Central location, no construction needed, a price I could afford. It seemed too good to be true
I beeped my car from down the block and smiled when I saw the letters of the personalized D-RAMA license plate my cousin Rikki had bought for me. It made me smile each time I got into my car — and after yet another disastrous viewing with a real estate agent, I needed every reason to smile.
Looking for a storefront was hard. “No one warned me about this part of running a business!” I vented later that night.
“This new spot doesn’t work?” my mother asked.
I shook my head. “Way too small.”
“That’s a good problem,” she said. “Look how much you’ve grown.”
The next morning, I got in my car again and drove up and down the streets near Coney Island Avenue, looking for “to lease” or “for rent” signs in the windows. No luck.
I was heading back home when I saw it — a tiny red sign in the corner of a window on Avenue M. I swung into an empty parking spot and peeked through the dusty window. When I called the number on the for-lease sign, the realtor came right away.
I walked in and thought, this spot is perfect. There were tall ceilings, fresh white walls. When the realtor walked me to the back, I saw there was an entire room of... were those actually fitting rooms? The storefront literally had everything I needed for D-RAMA. I could already picture how I’d organize the racks and design the store.
“How much?” I asked the owner.
He quoted a price. I almost started dancing. That night, my parents came down to see the spot —and they were just as excited as I was. Central location, no construction needed, a price I could afford. It seemed too good to be true.
After my parents saw it, we asked for a lease. My uncle, our lawyer, looked it over and we called the realtor back to schedule a meeting to sign the papers and exchange keys. The night before we were supposed to sign, he called.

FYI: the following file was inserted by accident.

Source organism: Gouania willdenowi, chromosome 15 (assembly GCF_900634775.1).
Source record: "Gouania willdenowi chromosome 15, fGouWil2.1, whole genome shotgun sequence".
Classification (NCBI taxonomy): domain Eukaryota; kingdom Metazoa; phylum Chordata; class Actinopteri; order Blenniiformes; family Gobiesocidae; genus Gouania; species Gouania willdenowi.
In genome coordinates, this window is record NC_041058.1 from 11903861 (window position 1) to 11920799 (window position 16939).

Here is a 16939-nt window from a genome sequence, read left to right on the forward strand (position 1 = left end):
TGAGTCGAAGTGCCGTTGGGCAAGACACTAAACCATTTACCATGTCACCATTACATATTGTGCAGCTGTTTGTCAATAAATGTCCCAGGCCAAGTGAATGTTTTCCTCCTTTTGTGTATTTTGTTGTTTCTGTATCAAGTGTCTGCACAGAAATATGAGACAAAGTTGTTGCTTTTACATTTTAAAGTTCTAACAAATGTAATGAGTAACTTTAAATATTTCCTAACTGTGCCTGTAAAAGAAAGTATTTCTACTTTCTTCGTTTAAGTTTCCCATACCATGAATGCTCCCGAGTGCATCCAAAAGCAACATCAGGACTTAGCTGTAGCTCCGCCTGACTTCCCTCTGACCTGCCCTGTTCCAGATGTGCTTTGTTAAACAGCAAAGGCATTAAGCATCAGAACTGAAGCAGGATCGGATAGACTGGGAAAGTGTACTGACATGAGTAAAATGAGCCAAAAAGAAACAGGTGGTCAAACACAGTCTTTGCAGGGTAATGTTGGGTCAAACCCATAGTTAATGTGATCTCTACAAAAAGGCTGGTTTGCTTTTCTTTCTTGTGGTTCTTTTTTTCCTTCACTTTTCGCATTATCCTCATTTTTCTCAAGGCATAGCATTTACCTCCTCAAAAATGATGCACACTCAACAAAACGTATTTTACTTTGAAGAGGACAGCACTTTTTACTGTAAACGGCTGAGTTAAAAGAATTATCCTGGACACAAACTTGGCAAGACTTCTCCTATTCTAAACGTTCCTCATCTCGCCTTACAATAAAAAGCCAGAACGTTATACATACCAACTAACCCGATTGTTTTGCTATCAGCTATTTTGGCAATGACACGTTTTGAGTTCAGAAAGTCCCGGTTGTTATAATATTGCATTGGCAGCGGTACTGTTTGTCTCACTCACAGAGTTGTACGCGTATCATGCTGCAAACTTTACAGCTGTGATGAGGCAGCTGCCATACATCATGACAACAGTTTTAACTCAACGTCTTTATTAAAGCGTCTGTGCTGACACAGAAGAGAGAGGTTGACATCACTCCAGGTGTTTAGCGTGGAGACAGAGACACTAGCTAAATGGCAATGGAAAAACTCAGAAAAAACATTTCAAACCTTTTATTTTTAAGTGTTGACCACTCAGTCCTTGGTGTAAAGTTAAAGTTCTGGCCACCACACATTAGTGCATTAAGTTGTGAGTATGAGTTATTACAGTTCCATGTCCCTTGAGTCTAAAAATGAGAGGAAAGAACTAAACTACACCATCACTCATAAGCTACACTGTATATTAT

“There’s a slight change of plans, Rhama. You can still have the lease, but the owner wants more money.” He quoted a new number more than double the original.
I pressed mute and repeated the conversation to my parents. “Should I still go for it?” Everything was so perfect that maybe it was worth squeezing for the higher price.
“Absolutely not,” my father said. “It’s not even about the numbers. It’s not yashrus. If this is how the landlord operates, you don’t want to deal with him.”
It was hard to let go, but I trusted my father — and I trusted Hashem had a plan. I spoke into the phone again and told the realtor, “I’m not going forward with you.”
I hung up and went to join my family at the menorah. It was Chanukah that night. And as my father lit the candles, I wanted to cry. It had been so hard to find the ideal place. Would I ever find another one?
“It’ll be okay,” my father reassured me. “You’ll find something even better — you’ll see. It’s all going to work out.”
A few days later, I was at an appointment on Quentin Road. As I left the appointment and looked for my car, I noticed an empty storefront across the street. A chassidish man inside was showing two men around.
I ran across and knocked on the window. “Is this place vacant?” I asked when a man, who introduced himself as Mr. Miller, opened the door.
“Yes, do you want to see it?”
When I nodded, he explained the men would be done in a few minutes.
After they’d left the storefront, Mr. Miller called me to come in.
“What do you want this place for?” he asked. I told him about D-RAMA and my vision. “I’ll tell you what — those men want to build this out as office spaces, but I like your vision. If you want to take this place, I’ll give it to you.”
I looked around the empty room. It didn’t have fitting rooms or an office like the other spot, but that wasn’t anything a week’s construction couldn’t fix. When my parents came to see it, they agreed: the spot was great. And in a day’s span, I went from having no idea where D-RAMA would move to leasing a beautiful storefront.
It was my personal Chanukah miracle.
My parents took a leap of faith and signed as my guarantors on the lease. It was a new expense, but I was confident I’d be able to pay it each month.
Little did I know, COVID-19 was only three months away.
to be continued...
(Originally featured in Family First, Issue 769)
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